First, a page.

A GOLF driving range in Balnarring was awarded the contract, although it had previously been rejected by the Mornington Peninsula Shire Council and rejected with 51 objections and a petition with 300 signatures.
The Victorian Civil and Administrative Court ruled that the area at Sandy Point Road, Balnarring, was an appropriate use for the 20 acre former grazing land.
The land lies in the green wedge with Balnarring in the west, Balnarring Beach and Merricks Beach in the southwest and Somers in the southeast.
It is surrounded by land with single-family homes and a variety of agricultural uses, including cattle, sheep, and horse breeding, and donkey keeping for mental health therapy.
The applicant Michael Kazacos appealed to the VCAT after the council closed the 16-bay route due to the increased traffic, noise, activity, environmental and visual impact associated with the proposal, which was detrimental to the rural nature of the Area, had refused.
The Council was concerned about the incompatibility of the proposal with adjacent agricultural land use and the loss of productive agricultural land due to land use change. She thought the driving range was a bad planning result in the green wedge zone.
Appellants were concerned about the effects of noise and increased activity with customers and cars, on-site parking, and increased traffic safety on Sandy Point Road. They were also concerned about damaging effects on Tulum Creek, which runs through the property.
Appellant Pam Bannister said the proposal was too much of an urban type of recreational facility that was atypical with the rural setting around the site. She viewed the proposal as “glasses” with the local landscape.
However, Mr Kazacos said his proposal was in line with the political guidelines of the peninsula’s planning plan to protect and respect the rural character of the area.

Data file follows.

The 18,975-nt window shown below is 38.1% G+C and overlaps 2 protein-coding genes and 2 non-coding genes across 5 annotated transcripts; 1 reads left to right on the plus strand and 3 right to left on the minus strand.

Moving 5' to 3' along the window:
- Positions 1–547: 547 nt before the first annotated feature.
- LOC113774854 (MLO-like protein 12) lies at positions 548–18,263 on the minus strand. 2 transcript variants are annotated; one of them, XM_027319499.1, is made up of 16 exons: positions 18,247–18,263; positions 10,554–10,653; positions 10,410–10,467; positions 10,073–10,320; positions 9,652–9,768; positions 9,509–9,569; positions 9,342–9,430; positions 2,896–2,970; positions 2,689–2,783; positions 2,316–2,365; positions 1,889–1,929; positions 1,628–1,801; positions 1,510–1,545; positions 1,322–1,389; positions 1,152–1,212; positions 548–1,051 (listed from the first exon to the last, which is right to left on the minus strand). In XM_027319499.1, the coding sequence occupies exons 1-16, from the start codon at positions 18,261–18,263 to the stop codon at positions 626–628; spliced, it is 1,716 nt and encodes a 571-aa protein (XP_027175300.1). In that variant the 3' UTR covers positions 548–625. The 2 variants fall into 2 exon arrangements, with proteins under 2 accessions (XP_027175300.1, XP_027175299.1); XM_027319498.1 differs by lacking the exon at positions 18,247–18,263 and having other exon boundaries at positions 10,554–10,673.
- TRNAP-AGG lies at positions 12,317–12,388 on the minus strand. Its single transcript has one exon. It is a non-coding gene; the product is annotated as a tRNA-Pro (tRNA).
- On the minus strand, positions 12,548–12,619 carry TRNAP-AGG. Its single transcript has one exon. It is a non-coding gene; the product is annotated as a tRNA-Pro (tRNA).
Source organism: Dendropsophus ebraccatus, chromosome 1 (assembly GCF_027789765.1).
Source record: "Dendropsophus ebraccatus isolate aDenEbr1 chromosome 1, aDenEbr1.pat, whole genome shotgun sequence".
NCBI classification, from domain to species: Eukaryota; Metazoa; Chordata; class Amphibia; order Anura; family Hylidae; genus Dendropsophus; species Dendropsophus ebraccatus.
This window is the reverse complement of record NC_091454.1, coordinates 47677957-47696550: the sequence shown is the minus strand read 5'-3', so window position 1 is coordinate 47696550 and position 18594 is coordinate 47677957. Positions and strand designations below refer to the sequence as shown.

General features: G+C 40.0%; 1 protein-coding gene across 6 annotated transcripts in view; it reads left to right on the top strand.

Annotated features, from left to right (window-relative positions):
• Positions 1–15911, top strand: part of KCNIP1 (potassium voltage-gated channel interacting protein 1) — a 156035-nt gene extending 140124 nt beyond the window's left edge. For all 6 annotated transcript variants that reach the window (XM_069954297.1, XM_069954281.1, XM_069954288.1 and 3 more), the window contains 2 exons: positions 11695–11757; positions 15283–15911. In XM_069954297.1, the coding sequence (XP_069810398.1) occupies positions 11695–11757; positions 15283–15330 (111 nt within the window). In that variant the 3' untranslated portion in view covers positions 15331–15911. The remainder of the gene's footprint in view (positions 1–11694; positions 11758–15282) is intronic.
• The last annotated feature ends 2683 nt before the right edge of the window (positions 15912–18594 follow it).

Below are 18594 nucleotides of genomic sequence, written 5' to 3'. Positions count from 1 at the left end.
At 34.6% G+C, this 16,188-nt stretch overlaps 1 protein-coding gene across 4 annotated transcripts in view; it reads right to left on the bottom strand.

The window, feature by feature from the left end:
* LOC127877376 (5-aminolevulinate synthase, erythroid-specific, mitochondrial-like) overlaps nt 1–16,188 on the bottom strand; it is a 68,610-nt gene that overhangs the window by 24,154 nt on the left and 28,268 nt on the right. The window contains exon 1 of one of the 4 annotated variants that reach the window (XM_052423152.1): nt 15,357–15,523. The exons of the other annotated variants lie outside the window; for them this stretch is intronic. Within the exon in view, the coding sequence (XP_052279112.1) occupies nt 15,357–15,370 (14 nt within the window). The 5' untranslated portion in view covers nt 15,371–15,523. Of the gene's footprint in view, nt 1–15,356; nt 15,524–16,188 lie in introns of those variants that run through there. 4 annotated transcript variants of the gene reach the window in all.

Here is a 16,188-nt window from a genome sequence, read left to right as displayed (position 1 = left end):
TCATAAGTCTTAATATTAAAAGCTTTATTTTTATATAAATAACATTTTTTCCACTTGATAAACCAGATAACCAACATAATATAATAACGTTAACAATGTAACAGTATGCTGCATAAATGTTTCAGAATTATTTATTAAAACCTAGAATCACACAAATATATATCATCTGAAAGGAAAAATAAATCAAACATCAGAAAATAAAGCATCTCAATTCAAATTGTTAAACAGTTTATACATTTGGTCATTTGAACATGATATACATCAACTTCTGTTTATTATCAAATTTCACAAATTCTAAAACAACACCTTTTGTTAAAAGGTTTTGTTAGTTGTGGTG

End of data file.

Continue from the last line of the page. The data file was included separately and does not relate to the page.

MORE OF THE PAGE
VCAT members Christopher Harty and Phil West ruled that recreational activities, including a golf driving range, are permitted in a green wedge zone “which is characterized by a desire, the rural character of the area, natural features and respect the habitat of biodiversity and have undue impact on agricultural uses ”.
“The proposal does not dominate the area and therefore does not change the character of this rural area,” they said.
The council’s fears that the range would lead to a loss of 20 hectares of agricultural land were brushed aside, as this would “not lead to a permanent loss of agricultural land”.
Members also said that the proposal “will not result in loss of koala habitat … and that the effects of increased human activity on birds and other animal species will not be significant”.
“We accept that the proposal is set back well … 240 meters from Sandy Point Road, behind the existing dwelling and the large lake, and well shielded by the existing intervening vegetation.”
Members said that a combination of the distance from Tulum Creek and other areas of native vegetation on the northern edge of the property and the location of the golf driving range bays and parking lot closer to the existing home … “gives us the convenience that the proposal “does not constitute an unacceptable environmental impact”.
The members “remove” the previous refusal of the council and granted permission.
Premiere on Western Port News – July 14, 2021